Of course there are all kinds of things that we care about, and would like to declare to be related. For example, I’ve recently been watching these two trend lines, which chart the relative fortunes of weblog.infoworld.com/udell and blog.jonudell.net in the Technorati ranking system:

I’d love to declare once that that these two blogs are related to me, then ask Technorati and a bunch of other services to refer to that relationship. Maybe that’ll happen sooner than I thought.

26 thoughts on “Like a moth to the Freebase flame

  1. Koranteng Ofosu-Amaah

    Ooh! Evolving schemas and the sociology of annotation. Mon dieu, moths to the flame is the right metaphor.

    Interestingly the Google folk are grappling with the same issue when it comes to Google Base as they watch the evolution of the semi-structured data folks are using. There are a couple of papers (pdfs via Greg Linden) that are incidentally fascinating in this respect. A quote that should give a frisson of data modeling:

    “We are witnessing a kind of database design for the masses”

    Reply
  2. Pingback: Koranteng! « Jon Udell

  3. Dan Thomas

    Jon – exciting to see a mainstream (soon) system that enables: a) association between concepts and b) mashup and extension. Last fall, homeland security research led to a prototype implementation of Semantic Mediawiki extensions to MediaWiki in Washington, DC. SMW enables structured encoding similar to your description of FreeBase.

    We’re collecting the dots, now let’s connect the dots. With a practical means to express relationships, vocabulary becomes central. Terms such as ‘Project’, ‘Goal’, ‘Location’, along with consistent usage and meaning, enable not only first order linkage, but extended machine-based inference and discovery.

    At this vantage point, one can see the next step for search engines – augment probabilistic results with deterministic findings (based on semantic encoding using common vocabularies). Do this both for semistructured web content and transactional relational databases. The emergent picture is Search as 21st century replacement for SQL. Cool.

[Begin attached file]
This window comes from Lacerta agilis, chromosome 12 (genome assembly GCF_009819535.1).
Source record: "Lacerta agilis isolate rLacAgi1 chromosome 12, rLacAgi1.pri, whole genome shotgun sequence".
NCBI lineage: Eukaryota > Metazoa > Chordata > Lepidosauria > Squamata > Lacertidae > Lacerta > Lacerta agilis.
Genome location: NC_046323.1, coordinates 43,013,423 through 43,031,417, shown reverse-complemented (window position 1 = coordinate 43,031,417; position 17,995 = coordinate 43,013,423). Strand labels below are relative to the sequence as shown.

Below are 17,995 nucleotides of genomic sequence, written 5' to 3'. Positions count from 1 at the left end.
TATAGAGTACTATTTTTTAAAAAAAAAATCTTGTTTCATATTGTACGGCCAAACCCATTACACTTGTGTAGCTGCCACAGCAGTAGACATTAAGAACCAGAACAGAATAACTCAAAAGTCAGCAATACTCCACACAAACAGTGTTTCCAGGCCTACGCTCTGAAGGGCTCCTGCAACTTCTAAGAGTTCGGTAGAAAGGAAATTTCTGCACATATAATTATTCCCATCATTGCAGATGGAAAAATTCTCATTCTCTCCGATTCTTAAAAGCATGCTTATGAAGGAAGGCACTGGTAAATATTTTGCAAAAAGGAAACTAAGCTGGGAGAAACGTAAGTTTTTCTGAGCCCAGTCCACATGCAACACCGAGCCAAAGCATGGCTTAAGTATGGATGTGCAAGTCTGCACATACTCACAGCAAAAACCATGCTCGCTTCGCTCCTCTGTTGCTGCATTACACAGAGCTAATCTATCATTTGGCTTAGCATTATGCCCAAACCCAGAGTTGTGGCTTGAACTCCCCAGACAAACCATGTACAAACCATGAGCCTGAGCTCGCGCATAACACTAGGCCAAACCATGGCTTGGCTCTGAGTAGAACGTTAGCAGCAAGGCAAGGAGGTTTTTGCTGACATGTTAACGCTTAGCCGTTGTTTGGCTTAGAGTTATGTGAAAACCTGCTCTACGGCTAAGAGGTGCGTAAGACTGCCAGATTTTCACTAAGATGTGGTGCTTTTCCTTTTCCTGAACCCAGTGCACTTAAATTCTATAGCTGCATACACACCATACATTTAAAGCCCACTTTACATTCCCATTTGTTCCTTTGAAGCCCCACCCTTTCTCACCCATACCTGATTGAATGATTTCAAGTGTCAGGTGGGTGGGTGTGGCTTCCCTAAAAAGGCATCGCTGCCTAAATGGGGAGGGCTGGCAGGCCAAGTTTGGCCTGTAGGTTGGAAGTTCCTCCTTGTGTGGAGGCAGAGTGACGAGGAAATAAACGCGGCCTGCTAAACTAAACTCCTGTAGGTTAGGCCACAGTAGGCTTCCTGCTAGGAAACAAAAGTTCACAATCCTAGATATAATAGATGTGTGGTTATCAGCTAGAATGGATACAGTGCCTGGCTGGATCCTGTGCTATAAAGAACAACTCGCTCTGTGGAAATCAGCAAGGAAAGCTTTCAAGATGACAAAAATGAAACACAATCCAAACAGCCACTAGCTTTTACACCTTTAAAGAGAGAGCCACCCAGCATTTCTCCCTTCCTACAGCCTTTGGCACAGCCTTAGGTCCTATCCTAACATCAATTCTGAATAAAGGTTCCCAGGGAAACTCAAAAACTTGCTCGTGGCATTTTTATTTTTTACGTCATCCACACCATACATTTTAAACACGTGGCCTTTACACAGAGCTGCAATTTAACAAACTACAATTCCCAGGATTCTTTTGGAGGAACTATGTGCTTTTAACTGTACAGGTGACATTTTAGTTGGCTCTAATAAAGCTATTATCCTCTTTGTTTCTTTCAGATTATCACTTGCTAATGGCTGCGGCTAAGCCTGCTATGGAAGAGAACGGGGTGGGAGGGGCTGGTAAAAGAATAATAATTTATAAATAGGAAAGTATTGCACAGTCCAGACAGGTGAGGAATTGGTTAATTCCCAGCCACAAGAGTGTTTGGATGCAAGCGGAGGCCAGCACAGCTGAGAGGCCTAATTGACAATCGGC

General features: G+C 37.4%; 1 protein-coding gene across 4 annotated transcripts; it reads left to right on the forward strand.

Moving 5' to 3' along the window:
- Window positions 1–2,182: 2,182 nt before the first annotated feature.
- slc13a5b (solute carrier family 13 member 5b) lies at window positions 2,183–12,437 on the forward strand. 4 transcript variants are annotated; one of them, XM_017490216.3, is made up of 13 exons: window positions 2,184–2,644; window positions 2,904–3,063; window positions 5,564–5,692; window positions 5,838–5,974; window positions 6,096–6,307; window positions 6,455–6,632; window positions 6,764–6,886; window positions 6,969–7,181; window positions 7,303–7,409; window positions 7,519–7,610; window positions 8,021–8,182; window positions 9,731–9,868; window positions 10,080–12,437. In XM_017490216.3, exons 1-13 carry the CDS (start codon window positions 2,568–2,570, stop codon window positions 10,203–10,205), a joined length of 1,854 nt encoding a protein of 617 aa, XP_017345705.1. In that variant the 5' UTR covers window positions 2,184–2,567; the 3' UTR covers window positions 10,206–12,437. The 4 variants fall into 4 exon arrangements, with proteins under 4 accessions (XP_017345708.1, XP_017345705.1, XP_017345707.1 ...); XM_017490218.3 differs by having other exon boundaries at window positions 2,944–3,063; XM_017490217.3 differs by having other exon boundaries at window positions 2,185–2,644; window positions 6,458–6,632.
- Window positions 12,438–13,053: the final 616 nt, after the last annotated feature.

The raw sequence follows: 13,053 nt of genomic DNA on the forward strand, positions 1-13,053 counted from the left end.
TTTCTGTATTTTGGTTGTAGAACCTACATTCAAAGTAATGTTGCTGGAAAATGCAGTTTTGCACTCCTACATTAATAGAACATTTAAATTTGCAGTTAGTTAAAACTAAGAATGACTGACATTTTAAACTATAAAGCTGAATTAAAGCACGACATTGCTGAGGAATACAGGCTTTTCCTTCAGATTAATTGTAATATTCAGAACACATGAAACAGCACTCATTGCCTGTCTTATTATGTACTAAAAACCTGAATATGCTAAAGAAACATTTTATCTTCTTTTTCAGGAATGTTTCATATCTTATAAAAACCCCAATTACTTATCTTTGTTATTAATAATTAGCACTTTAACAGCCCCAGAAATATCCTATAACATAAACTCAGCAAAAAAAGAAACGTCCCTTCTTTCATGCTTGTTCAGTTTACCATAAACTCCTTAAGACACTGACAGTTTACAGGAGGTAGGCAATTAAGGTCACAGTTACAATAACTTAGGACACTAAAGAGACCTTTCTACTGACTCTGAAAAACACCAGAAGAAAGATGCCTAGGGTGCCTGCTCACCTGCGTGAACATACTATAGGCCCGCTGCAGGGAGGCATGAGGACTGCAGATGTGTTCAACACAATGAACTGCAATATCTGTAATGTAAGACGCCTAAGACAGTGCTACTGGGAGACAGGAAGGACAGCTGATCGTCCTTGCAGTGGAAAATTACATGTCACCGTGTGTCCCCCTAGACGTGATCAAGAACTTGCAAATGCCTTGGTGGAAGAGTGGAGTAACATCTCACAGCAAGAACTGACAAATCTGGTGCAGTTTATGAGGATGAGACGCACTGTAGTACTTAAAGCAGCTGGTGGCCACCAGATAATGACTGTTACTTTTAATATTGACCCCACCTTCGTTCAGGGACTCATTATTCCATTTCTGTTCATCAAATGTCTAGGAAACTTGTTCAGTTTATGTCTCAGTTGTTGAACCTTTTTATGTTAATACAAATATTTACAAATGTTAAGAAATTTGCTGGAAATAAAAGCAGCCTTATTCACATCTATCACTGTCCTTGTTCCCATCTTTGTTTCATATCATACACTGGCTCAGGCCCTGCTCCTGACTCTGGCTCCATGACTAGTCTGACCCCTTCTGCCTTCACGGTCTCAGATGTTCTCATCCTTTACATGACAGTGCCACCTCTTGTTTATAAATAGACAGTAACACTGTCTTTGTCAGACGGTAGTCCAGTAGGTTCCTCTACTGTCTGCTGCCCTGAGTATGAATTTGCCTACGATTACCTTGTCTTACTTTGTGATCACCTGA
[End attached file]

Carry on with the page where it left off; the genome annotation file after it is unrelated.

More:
Although DC systems are secured, I am sponsoring a public site at ipublic.org where open dialog/collaboration on this subject will be possible and encouraged.

    Reply
  4. Jeffrey Harris

    I’ve been trying to think of something to do with freebase for months, I’m glad to have an excuse. Reading through this I thought to myself, “Doesn’t Jon really mean Software Project”?

    There are various ways to represent the relationship between type and sub-type. First I just tried to rename Project to Software Project, but the Project type is owned by judell, so I don’t have permission to do this (in fact, it’s not clear to me if Jon can rename the type, surely he can…).

    Next, I thought it would be nice to have Software Project be a subtype of Project. But I’m not sure how to do this, and I gave up and went back to my Real Work.

    This is fascinating stuff, I think one of the biggest gating factors for Metaweb building a thriving community is going to be how well they document (or teach through osmosis) how this sort of correction/elaboration/increase in specificity should happen between users. They’ve done lots of terrific work, but I think there’s more that needs to be done!